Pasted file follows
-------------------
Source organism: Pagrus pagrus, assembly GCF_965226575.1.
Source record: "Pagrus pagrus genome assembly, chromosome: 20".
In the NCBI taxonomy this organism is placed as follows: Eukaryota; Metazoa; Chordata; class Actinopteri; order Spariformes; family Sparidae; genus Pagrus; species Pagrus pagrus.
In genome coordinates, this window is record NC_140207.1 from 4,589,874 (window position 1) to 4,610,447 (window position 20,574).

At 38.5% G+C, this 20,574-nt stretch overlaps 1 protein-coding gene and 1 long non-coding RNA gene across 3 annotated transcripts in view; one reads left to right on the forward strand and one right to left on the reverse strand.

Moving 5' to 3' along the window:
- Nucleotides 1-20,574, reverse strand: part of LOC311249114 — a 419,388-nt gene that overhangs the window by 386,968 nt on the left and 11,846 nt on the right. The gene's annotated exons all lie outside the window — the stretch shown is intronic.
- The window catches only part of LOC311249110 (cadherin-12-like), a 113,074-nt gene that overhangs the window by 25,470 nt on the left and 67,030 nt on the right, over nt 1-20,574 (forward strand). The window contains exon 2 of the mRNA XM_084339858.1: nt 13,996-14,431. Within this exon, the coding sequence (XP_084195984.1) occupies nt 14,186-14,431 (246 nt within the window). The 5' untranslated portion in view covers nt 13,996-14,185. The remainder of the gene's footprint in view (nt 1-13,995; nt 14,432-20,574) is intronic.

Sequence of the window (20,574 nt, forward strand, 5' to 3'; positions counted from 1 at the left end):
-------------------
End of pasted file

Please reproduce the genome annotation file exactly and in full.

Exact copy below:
Source organism: Pagrus pagrus, assembly GCF_965226575.1.
Source record: "Pagrus pagrus genome assembly, chromosome: 20".
In the NCBI taxonomy this organism is placed as follows: Eukaryota; Metazoa; Chordata; class Actinopteri; order Spariformes; family Sparidae; genus Pagrus; species Pagrus pagrus.
In genome coordinates, this window is record NC_140207.1 from 4,589,874 (window position 1) to 4,610,447 (window position 20,574).

At 38.5% G+C, this 20,574-nt stretch overlaps 1 protein-coding gene and 1 long non-coding RNA gene across 3 annotated transcripts in view; one reads left to right on the forward strand and one right to left on the reverse strand.

Moving 5' to 3' along the window:
- Nucleotides 1-20,574, reverse strand: part of LOC311249114 — a 419,388-nt gene that overhangs the window by 386,968 nt on the left and 11,846 nt on the right. The gene's annotated exons all lie outside the window — the stretch shown is intronic.
- The window catches only part of LOC311249110 (cadherin-12-like), a 113,074-nt gene that overhangs the window by 25,470 nt on the left and 67,030 nt on the right, over nt 1-20,574 (forward strand). The window contains exon 2 of the mRNA XM_084339858.1: nt 13,996-14,431. Within this exon, the coding sequence (XP_084195984.1) occupies nt 14,186-14,431 (246 nt within the window). The 5' untranslated portion in view covers nt 13,996-14,185. The remainder of the gene's footprint in view (nt 1-13,995; nt 14,432-20,574) is intronic.

Sequence of the window (20,574 nt, forward strand, 5' to 3'; positions counted from 1 at the left end):